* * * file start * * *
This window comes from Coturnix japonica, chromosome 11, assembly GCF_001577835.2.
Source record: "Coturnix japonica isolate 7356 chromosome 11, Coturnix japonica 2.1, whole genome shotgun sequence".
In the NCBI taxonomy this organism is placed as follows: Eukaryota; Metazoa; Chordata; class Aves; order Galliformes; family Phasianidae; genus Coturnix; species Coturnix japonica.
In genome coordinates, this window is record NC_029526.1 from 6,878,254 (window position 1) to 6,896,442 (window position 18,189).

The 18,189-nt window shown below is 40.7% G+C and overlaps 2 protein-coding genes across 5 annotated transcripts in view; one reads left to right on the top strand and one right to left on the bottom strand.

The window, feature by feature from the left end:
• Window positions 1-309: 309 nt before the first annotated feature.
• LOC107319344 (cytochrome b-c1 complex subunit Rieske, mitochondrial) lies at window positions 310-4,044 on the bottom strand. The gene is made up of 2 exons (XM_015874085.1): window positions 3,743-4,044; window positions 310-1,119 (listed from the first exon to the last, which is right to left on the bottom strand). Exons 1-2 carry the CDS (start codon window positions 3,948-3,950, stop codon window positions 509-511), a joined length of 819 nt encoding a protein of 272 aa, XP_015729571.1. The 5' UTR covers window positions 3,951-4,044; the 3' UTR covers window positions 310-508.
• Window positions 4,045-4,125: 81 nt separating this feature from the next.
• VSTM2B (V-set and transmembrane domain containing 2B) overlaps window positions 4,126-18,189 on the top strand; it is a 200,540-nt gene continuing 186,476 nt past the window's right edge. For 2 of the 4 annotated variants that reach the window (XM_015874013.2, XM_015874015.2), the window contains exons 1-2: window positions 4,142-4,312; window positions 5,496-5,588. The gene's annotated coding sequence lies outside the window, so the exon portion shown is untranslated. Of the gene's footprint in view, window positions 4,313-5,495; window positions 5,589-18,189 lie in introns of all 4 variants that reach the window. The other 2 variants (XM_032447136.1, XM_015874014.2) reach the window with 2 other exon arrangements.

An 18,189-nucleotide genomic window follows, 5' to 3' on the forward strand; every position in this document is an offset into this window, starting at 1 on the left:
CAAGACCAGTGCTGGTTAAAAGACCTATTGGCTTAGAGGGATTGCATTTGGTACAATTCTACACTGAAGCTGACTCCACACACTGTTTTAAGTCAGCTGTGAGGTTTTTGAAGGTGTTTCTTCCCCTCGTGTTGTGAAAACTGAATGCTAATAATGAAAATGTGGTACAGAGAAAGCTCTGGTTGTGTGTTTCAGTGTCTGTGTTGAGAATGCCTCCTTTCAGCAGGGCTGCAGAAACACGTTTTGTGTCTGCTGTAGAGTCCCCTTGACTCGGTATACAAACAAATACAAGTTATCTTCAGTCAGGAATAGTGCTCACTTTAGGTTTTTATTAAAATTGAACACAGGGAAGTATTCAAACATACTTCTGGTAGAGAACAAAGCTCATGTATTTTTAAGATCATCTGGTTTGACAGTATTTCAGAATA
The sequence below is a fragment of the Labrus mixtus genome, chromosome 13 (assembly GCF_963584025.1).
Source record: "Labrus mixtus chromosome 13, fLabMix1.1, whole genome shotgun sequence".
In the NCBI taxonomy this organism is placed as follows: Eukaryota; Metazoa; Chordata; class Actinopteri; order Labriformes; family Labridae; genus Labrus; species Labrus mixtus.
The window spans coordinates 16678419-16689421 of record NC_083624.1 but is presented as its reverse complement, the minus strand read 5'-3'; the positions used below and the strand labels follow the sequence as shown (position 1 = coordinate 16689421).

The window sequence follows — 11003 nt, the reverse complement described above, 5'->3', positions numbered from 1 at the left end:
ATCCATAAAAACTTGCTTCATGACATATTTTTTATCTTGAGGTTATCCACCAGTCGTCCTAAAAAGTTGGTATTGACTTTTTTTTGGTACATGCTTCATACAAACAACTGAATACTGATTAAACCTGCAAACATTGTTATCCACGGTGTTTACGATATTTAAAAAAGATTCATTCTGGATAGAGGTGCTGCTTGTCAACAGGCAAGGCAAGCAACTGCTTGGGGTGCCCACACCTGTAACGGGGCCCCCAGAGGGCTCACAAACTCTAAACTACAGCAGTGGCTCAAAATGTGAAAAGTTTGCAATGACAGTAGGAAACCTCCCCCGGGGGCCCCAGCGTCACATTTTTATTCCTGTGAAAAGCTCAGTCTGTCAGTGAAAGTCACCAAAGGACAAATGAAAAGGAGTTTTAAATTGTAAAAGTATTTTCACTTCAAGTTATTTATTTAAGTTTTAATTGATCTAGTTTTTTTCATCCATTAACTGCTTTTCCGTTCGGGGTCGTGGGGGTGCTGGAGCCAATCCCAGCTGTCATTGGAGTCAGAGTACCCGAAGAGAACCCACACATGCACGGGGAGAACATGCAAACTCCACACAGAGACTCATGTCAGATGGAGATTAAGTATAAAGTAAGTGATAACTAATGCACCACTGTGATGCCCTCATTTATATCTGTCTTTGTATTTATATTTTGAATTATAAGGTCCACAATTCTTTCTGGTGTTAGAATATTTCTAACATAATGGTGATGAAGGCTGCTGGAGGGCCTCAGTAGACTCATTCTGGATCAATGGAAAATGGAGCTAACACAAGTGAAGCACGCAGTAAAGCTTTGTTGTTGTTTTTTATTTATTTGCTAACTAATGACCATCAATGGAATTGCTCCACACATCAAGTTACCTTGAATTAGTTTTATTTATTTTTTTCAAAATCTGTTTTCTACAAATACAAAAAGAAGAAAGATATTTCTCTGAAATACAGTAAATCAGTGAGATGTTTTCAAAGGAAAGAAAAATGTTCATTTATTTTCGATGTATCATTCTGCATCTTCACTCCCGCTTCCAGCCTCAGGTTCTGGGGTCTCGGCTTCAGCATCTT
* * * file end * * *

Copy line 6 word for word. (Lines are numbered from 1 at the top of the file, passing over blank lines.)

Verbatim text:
The window, feature by feature from the left end: